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One Year Later, Putney Reflects On Keith Scott Shooting And Protests

Lisa Worf
CMPD Chief Kerr Putney at police headquarters.

CMPD Chief Kerr Putney speaks with a lot of bluntness these days. Take this example from a Charlotte Talks Public Conversation this summer. He addressed the lack of economic opportunity and other social challenges that disproportionately affect minority neighborhoods.

“I’m not going to say Kumbaya and let’s overcome everything. What I’m going to say is if you have financial means, support the work that needs to be done that changes these outcomes, and then you get out of the way and shut your mouth. And then let those of us who are willing to change outcomes, do so," Putney said at the July 12 event.

Putney says his public speaking methods are deliberate:

"I have become a bit more direct, because I don’t want to be ambiguous. I think the issues looking back a year ago is there was some ambiguity," he told WFAE's Mark Rumsey.

Wednesday marks the one-year anniversary of the police shooting of Keith Scott. Of course, protests followed, both peaceful and violent. So did increased scrutiny of CMPD – scrutiny that certainly continues today.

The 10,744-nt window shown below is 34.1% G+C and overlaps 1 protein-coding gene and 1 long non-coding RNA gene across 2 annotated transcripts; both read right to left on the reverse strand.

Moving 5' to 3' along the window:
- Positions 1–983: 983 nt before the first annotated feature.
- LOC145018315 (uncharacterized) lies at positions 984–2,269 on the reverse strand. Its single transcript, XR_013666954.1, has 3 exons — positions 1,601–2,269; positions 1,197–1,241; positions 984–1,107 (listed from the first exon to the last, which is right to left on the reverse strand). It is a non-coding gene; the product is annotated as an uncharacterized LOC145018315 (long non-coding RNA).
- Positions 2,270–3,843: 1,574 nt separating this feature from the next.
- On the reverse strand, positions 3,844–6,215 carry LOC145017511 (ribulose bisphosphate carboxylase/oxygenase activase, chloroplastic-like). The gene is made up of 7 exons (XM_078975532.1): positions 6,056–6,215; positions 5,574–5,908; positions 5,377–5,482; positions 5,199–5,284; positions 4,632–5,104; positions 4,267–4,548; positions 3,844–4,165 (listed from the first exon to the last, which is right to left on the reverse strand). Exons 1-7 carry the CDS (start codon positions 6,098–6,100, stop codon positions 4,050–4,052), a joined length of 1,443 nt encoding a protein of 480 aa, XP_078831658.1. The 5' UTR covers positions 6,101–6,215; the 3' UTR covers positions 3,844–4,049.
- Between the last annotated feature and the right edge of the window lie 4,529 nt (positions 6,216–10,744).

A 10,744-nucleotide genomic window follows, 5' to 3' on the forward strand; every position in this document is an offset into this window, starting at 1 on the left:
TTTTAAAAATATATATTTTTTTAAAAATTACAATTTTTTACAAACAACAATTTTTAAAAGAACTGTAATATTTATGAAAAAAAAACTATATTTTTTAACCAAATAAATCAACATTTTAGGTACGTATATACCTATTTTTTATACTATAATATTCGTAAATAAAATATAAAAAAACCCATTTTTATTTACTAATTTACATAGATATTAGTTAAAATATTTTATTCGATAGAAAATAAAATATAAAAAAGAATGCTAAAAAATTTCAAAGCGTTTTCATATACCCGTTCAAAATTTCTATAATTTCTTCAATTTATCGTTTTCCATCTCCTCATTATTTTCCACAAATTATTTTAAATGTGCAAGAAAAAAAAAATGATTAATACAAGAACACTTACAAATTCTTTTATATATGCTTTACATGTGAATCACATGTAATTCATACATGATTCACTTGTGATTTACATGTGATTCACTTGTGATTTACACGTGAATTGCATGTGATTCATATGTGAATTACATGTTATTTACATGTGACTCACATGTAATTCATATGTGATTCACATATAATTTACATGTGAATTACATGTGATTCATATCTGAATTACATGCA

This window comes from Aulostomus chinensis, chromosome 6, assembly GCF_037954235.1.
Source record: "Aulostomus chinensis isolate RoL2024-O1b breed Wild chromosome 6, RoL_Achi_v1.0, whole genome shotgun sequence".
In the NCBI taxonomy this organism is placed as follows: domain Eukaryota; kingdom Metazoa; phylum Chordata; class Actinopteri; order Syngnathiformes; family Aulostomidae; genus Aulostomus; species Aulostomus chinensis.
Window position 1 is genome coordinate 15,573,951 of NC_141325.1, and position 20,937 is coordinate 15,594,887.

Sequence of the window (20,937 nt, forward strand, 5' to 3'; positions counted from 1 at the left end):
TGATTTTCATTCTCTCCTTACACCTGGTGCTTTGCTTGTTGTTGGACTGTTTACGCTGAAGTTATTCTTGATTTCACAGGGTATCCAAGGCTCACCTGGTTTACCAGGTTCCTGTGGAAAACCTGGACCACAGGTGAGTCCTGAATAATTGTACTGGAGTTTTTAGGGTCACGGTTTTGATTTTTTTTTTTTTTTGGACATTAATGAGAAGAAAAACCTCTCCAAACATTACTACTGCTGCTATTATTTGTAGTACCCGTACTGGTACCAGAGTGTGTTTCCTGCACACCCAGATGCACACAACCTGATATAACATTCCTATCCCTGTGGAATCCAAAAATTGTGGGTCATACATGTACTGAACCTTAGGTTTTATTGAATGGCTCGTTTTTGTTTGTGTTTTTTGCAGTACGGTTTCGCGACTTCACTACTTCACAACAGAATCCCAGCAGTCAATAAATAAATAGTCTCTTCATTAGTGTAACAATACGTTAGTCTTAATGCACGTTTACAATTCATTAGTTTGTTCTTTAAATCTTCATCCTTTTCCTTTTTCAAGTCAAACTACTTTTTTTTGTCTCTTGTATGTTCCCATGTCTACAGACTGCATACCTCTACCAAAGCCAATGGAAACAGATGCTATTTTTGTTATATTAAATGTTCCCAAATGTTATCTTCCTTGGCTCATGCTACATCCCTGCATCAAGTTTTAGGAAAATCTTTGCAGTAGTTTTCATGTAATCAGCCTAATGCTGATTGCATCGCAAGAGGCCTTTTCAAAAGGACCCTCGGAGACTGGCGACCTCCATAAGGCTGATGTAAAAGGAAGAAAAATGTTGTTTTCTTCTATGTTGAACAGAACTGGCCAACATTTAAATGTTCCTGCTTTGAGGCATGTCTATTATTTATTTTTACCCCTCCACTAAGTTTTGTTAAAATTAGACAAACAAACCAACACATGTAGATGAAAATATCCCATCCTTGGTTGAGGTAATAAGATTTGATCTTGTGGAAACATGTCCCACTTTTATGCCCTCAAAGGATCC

This week, WFAE speaks to a lot of people we heard from in that tumultuous week. Protesters, politicians, concerned citizens. And Wednesday night, Charlotte Talks will broadcast a live Public Conversation in which we’ll examine policing, activism and economic opportunity.

As part of the conversation leading up to that event, Mark Rumsey spoke to Putney at CMPD headquarters. Putney says the reaction to the Scott shooting caught him off guard.

"We've seen issues like that in the past, not to that degree obviously. We knew we weren't immune to it, but the level it went wasn't something that we expected or had seen before."

As for officer Brentley Vinson, who shot Scott, Putney says he's doing as well as can be expected.

"What is missed a lot in these conversations is the impact of taking a life, although legal, on your belief system," Putney says. "There's an impact to you and how you go about doing business. You've been vilified in some ways, and ultimately what you're trying to do is what you took an oath to do. He's hanging in there. He's young, he's resilient, but it was a tough time."